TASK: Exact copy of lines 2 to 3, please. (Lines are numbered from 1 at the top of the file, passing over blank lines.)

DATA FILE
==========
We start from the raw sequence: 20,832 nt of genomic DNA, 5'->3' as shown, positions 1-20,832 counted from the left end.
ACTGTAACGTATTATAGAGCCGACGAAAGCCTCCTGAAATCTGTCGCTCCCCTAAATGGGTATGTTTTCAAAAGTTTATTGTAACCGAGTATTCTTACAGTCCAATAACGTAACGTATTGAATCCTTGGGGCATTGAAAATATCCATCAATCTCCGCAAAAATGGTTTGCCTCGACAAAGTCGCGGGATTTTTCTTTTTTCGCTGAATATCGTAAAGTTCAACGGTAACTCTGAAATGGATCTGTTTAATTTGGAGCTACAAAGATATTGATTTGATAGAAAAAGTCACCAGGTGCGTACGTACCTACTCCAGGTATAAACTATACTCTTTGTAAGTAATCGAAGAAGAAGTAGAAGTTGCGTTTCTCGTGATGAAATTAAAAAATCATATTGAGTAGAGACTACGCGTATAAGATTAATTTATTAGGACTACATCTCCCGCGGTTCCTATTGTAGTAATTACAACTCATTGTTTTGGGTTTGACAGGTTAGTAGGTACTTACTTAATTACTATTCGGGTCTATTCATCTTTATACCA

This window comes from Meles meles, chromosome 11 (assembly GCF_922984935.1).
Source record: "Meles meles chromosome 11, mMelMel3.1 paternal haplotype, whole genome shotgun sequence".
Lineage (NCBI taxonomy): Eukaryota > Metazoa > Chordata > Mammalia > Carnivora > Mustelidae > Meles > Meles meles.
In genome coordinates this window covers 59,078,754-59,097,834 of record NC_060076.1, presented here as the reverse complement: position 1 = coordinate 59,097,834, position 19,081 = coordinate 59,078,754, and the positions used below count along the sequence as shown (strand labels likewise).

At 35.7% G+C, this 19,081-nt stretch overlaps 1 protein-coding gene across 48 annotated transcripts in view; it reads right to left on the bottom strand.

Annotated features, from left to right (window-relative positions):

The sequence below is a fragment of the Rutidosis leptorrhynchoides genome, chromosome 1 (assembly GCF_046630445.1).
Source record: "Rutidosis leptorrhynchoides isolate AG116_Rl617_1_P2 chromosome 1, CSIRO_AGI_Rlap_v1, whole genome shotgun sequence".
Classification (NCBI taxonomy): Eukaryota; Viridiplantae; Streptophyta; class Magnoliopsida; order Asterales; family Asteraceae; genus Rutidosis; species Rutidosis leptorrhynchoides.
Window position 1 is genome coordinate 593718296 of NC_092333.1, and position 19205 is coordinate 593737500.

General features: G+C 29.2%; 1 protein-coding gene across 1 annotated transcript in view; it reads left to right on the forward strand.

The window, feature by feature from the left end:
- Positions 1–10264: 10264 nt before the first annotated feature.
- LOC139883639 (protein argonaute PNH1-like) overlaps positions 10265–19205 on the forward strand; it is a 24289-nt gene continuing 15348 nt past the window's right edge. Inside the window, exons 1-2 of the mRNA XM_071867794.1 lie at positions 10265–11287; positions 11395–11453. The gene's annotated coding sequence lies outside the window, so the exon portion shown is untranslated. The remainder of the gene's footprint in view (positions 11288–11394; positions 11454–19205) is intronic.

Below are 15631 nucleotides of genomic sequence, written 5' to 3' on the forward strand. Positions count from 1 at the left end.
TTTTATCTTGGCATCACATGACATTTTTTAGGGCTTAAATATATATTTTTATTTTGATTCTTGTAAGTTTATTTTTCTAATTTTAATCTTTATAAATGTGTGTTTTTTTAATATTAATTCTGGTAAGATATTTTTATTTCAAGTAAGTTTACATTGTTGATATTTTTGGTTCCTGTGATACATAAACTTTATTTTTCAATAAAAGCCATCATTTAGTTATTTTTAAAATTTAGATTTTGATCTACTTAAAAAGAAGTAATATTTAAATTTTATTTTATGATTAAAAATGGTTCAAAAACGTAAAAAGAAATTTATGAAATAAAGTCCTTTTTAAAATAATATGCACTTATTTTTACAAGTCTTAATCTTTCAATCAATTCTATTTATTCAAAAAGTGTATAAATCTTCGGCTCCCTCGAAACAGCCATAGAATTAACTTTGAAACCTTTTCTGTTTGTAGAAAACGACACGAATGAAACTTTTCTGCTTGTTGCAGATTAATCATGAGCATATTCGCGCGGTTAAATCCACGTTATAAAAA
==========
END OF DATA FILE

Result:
ACTGTAACGTATTATAGAGCCGACGAAAGCCTCCTGAAATCTGTCGCTCCCCTAAATGGGTATGTTTTCAAAAGTTTATTGTAACCGAGTATTCTTACAGTCCAATAACGTAACGTATTGAATCCTTGGGGCATTGAAAATATCCATCAATCTCCGCAAAAATGGTTTGCCTCGACAAAGTCGCGGGATTTTTCTTTTTTCGCTGAATATCGTAAAGTTCAACGGTAACTCTGAAATGGATCTGTTTAATTTGGAGCTACAAAGATATTGATTTGATAGAAAAAGTCACCAGGTGCGTACGTACCTACTCCAGGTATAAACTATACTCTTTGTAAGTAATCGAAGAAGAAGTAGAAGTTGCGTTTCTCGTGATGAAATTAAAAAATCATATTGAGTAGAGACTACGCGTATAAGATTAATTTATTAGGACTACATCTCCCGCGGTTCCTATTGTAGTAATTACAACTCATTGTTTTGGGTTTGACAGGTTAGTAGGTACTTACTTAATTACTATTCGGGTCTATTCATCTTTATACCA

This window comes from Meles meles, chromosome 11 (assembly GCF_922984935.1).